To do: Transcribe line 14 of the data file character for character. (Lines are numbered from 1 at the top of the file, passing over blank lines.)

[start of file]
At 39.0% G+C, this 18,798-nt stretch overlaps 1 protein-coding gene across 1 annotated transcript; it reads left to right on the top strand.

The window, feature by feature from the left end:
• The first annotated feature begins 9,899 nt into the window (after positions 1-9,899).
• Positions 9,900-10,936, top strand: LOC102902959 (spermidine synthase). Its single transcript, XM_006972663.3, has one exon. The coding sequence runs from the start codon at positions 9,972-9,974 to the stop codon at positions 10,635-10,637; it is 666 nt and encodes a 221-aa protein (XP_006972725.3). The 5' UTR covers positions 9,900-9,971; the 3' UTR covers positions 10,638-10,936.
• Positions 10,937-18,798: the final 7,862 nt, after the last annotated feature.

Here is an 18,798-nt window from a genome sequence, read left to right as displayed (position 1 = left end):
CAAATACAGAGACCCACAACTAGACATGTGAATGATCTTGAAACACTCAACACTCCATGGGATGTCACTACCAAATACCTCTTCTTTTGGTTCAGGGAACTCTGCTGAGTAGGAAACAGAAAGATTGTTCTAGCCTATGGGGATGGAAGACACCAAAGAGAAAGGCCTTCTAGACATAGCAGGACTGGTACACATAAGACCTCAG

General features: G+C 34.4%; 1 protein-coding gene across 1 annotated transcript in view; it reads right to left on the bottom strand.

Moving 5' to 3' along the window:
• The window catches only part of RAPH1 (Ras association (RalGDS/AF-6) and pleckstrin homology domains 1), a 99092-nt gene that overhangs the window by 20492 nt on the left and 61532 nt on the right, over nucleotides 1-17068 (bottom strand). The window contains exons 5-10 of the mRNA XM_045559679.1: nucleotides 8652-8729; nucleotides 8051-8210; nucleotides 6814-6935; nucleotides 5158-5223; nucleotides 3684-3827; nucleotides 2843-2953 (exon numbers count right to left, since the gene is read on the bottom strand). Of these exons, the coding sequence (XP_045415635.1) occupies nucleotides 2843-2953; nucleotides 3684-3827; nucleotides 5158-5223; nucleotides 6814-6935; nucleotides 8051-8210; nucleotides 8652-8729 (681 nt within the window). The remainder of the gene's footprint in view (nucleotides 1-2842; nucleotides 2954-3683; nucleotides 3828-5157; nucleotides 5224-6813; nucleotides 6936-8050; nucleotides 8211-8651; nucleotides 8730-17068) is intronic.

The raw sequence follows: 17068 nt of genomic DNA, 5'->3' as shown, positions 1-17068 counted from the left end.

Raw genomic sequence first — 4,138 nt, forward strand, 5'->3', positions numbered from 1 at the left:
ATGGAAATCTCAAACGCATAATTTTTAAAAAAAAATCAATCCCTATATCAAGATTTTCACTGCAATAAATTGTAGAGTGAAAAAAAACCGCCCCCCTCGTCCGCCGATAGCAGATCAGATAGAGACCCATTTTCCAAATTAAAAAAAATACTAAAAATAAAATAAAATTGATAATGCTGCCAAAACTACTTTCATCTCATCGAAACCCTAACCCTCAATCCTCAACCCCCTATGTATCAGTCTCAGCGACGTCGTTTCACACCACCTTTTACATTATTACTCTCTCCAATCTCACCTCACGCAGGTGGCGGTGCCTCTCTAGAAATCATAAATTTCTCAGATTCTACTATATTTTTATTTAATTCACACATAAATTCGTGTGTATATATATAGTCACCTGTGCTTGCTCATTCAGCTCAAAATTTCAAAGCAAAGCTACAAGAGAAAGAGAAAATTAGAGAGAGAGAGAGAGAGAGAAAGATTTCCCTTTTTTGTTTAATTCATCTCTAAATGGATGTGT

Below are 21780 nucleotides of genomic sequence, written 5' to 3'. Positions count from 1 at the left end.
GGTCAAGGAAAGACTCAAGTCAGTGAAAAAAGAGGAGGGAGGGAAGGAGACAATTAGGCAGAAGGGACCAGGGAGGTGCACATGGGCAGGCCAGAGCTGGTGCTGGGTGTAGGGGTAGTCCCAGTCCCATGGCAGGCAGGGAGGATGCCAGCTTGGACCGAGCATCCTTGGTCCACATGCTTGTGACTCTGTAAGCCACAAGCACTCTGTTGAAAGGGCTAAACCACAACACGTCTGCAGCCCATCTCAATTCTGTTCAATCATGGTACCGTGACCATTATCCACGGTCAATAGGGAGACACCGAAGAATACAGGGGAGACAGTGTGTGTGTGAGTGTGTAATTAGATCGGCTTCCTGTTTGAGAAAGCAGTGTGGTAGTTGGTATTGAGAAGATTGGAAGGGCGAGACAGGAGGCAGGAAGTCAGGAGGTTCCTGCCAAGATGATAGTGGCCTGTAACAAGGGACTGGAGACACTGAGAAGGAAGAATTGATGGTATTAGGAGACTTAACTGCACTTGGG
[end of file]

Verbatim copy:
Below are 21780 nucleotides of genomic sequence, written 5' to 3'. Positions count from 1 at the left end.